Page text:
US8370813B2 - Methods and arrangements for unified program analysis - Google Patents

Methods and arrangements for unified program analysis Download PDF

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US8370813B2
US8370813B2 US12177280 US17728008A US8370813B2 US 8370813 B2 US8370813 B2 US 8370813B2 US 12177280 US12177280 US 12177280 US 17728008 A US17728008 A US 17728008A US 8370813 B2 US8370813 B2 US 8370813B2
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analysis
program
source
language
java
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Trent R. Jaeger
Lawrence Koved
Liangzhao Zeng
Xiaolan Zhang
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International Business Machines Corp
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    • GPHYSICS
    • G06COMPUTING; CALCULATING; COUNTING
    • G06FELECTRIC DIGITAL DATA PROCESSING
    • G06F8/00Arrangements for software engineering
    • G06F8/40Transformation of program code
    • G06F8/51Source to source
    • GPHYSICS
    • G06COMPUTING; CALCULATING; COUNTING
    • G06FELECTRIC DIGITAL DATA PROCESSING
    • G06F11/00Error detection; Error correction; Monitoring
    • G06F11/36Preventing errors by testing or debugging software
    • G06F11/3604Software analysis for verifying properties of programs

Abstract

A unified program analysis framework that facilitates the analysis of complex multi-language software systems, analysis reuse, and analysis comparison, by employing techniques such as program translation and automatic results mapping, is presented. The feasibility and effectiveness of such a framework are demonstrated using a sample application of the framework. The comparison yields new insights into the effectiveness of the techniques employed in both analysis tools. These encouraging results yield the observation that such a unified program analysis framework will prove to be valuable both as a testbed for examining different language analysis techniques, and as a unified toolset for broad program analysis.

Description

CROSS REFERENCE TO RELATED APPLICATIONS

This application is a continuation application of U.S. patent application Ser. No. 11/119,553 filed on May 2, 2005 now U.S. Pat. No. 7,493,602, the contents of which are hereby fully incorporated by reference in its entirety.

FIELD OF THE INVENTION

The present invention generally relates to arrangements for facilitating the analysis of complex multi-language software systems, analysis reuse and analysis comparison.

BACKGROUND OF THE INVENTION

Numerals in square brackets presented herebelow—[ ]—are keyed to the list of references found towards the close of the present disclosure.

Historically, static analysis tools have proven to be valuable in detecting software bugs in early development stages, e.g., at compilation time, and there have been a plethora of static analysis tools for various programming languages [3, 4, 9, 11, 14, 15, 19, 23, 25, 26] that can check a given piece of software against a set of invariants (properties). Many of these properties are language-independent (e.g., liveness properties such as deadlock-freeness, security properties such as complete mediation, etc.), thus it is desirable to make these tools available across all languages.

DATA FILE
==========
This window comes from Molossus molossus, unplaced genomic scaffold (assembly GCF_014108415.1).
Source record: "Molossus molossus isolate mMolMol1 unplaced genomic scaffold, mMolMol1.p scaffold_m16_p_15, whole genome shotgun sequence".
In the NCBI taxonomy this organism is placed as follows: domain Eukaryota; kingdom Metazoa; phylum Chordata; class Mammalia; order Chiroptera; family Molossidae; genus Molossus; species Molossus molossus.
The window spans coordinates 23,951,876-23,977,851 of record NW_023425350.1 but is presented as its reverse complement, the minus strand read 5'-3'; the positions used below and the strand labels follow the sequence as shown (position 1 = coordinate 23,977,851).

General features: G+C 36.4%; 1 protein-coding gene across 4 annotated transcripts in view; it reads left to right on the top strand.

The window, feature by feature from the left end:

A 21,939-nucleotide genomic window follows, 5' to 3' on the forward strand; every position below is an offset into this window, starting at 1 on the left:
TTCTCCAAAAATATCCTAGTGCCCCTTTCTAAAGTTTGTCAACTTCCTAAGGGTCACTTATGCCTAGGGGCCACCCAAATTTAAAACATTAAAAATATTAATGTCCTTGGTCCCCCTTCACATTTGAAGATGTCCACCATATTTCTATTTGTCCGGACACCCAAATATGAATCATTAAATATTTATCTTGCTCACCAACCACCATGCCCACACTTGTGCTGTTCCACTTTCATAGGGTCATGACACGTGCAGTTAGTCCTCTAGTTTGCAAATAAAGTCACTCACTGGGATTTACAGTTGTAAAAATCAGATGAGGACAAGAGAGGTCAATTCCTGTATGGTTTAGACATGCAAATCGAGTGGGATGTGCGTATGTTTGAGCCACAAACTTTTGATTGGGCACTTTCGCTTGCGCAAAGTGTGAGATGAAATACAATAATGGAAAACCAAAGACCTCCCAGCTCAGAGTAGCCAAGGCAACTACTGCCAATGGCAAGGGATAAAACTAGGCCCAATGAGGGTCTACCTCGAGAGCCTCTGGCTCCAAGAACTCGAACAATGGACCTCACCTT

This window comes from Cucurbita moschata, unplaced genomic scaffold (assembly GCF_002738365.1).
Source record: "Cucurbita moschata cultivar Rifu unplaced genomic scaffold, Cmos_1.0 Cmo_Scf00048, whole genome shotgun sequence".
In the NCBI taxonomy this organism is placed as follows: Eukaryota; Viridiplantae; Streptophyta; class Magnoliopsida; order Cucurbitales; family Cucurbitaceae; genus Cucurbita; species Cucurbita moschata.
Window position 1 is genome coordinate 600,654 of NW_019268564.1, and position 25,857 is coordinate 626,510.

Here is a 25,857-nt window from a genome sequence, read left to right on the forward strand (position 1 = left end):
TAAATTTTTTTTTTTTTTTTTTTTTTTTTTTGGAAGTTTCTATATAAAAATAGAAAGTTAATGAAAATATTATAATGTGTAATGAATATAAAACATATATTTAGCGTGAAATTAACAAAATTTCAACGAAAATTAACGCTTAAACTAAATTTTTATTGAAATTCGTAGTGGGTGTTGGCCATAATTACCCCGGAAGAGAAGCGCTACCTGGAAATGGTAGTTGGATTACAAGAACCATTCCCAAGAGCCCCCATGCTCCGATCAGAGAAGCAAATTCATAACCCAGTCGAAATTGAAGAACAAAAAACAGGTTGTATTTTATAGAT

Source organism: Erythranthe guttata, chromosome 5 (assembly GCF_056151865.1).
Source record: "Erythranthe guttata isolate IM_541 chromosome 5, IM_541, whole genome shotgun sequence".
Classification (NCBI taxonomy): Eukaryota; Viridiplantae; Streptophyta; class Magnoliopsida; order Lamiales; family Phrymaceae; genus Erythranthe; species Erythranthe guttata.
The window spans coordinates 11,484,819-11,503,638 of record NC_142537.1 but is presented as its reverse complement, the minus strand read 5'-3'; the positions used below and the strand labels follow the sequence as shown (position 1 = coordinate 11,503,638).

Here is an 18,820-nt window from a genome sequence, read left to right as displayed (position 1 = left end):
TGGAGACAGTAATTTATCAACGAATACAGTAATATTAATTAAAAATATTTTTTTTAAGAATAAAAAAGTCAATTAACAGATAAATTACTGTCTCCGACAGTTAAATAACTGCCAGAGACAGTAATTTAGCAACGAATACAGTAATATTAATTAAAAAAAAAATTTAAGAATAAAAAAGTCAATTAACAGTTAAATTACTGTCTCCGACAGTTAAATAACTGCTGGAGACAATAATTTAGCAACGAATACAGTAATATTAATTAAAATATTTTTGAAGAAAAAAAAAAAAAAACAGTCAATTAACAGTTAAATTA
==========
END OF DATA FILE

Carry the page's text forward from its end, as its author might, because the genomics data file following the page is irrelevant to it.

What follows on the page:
In addition, as software grows in size and complexity, it is not uncommon for a commercial software product to be written in multiple languages. For example, it is often necessary to mix C code in Java for improved performance. One would like to still be able to apply the same static analysis tools across the entire software, instead of the conventional segmented analysis approach where analyses are applied against only a subset of the code base.

Traditionally, people have approached this problem by porting the same analysis to different languages. This approach is not optimal: the porting efforts grow linearly with the number of new analyses, and the learning curve is steep for porting a tool to a new analysis engine.

Accordingly, a need has been recognized in connection with providing a language-neutral analysis framework, where one can plug and play various analysis algorithms without having to worry about which target language these analyses are developed for.

SUMMARY OF THE INVENTION

There is broadly contemplated herein, in accordance with at least one presently preferred embodiment of the present invention, a unified program analysis framework where program analyses include three phases: (i) translating the source programs into target language based on capability and availability of program analyzers on specific languages; (ii) applying the chosen analyses on the translated program; and (iii) mapping analysis results from the target language to the source language.

Compared to the traditional approach of porting every new analysis to all existing languages, the unified analysis framework is much more efficient. Once the translators for different languages are available, the efforts on porting the analysis tools to all possible languages become unnecessary in our framework. It should be noted that the number of translators is limited, given the limited number of languages, while the number of possible static analyses approach infinity, considering that new analyses can be introduced as static analysis techniques evolve. It is believed that such a unified analysis framework will enable the reuse of existing analyses that are already developed for other languages, thereby significantly reducing the cost of tool building and maximizing the return on the cost of developing these analyses.